A croquembouche is a traditional French dessert found at celebrations such as weddings. The name of the dessert comes from the French words, croque en bouche, meaning ‘crunch in the mouth’. The dessert is basically a conical tower of profiteroles (choux pastry filled with pastry cream or crème légère), held together by caramel. A traditional base for the presentation is nougatine (caramel and sliced almonds), and decorations can include caramel, sprinkles, ganache, flowers, and more.
When my friend Stephanie saw the photo of a croquembouche we made in class, she asked if I would make one for her wedding in April. I was honored, but intimidated! After some careful planning and a little bit of practice, I’m happy to share some photos of what I hope was a generally successful attempt. My only regret is that I made this purely for decorative purposes (in part because I don’t have a commercial kitchen and in part because I had to do a red-eye drive to transport the components from NorCal to SoCal) and thus only filled the bottom two rows of cream puffs. Had I known there would be so much interest in actually eating this, and had I known that caramelized isomalt would hold up so effectively and not soften like caramelized granulated sugar often does, I might have been brave enough to fill every cream puff.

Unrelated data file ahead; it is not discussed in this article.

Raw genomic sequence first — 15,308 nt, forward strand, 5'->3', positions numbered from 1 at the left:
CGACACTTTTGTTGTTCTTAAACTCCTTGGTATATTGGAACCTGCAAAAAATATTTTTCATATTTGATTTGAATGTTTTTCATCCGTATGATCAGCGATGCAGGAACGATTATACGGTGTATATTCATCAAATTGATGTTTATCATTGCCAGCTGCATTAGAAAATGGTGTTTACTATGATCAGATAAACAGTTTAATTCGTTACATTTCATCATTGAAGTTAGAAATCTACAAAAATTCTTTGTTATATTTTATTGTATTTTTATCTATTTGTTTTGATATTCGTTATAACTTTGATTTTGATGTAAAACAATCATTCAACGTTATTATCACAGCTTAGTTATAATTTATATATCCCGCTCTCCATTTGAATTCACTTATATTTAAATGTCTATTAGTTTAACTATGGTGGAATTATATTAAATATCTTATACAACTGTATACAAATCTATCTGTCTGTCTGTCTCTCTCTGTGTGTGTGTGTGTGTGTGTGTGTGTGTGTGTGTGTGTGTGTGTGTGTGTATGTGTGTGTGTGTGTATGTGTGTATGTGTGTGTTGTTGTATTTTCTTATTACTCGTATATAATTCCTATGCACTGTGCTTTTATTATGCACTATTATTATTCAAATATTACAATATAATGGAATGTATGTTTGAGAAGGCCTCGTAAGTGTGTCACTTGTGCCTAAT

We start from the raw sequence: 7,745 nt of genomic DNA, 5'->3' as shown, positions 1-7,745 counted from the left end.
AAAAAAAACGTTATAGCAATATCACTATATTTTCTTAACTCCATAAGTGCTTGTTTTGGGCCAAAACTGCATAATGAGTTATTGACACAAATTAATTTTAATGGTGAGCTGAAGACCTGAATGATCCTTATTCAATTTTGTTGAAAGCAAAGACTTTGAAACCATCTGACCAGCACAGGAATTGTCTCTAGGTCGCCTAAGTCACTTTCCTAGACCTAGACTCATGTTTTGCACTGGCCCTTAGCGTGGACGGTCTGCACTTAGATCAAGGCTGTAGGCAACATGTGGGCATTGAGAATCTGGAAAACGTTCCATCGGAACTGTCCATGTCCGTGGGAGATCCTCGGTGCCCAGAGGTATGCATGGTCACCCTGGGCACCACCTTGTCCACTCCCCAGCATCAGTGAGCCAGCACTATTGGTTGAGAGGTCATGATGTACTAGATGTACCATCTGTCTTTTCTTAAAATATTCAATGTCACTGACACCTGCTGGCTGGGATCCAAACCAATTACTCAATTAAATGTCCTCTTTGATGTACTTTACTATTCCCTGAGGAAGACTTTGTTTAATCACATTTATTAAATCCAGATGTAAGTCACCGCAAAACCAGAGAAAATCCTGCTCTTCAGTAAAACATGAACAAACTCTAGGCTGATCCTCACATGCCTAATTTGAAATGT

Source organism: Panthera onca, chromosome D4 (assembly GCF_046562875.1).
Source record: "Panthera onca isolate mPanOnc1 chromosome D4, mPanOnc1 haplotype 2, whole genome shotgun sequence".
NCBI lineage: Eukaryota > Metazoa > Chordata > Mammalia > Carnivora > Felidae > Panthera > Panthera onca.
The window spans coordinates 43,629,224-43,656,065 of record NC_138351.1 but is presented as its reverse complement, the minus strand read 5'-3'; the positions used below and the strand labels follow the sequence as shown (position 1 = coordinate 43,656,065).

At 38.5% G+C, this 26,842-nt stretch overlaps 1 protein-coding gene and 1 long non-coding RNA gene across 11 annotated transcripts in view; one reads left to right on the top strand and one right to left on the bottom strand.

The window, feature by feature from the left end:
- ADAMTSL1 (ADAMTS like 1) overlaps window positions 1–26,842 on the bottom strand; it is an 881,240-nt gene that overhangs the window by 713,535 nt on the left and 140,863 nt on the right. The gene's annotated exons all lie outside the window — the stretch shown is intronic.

The base was the most challenging piece. After nougatine is cooked and poured, you literally have a matter of seconds or minutes to cut and shape (less when using isomalt as in my case). Once it hardens, it would have to be reheated in the oven to soften enough for molding. And unfortunately, the standard home oven is not large enough for a full sheet pan or the length of nougatine that is necessary to form the ring. Fortunately I stocked up on isomalt and almonds and got this right after a couple attempts. I also used nougatine for the decoration on top.
The flowers are a mix of hand-painted (but pre-made, store-bought) gumpaste flowers, and hand-made fondant-gumpaste roses and carnations. The color scheme for the wedding was pomegranate, citron and gold, which I think I captured in these flowers. I hope to learn how to make the wired gumpaste flowers from scratch in the near future, but given the limited time I had, these ones from Michael’s worked well.
Isomalt does caramelize but does not darken in color as much as granulated sugar does. I liked the lighter, clearer color for coating the cream puffs and gluing the pieces together, as you can worry less about drips and uniformity (just don’t eat too much of it). Isomalt is also more stable in that it absorbs less moisture and is less likely to get sticky and “melt” when sitting out. Adding a small amount of granulated sugar provides color (and control over the color). For the spun sugar, I used a greater amount of granulated sugar to get a more golden color.
This was a beast to make, but I am so glad I took on the challenge and was thrilled to share in the celebration of a beautiful young couple.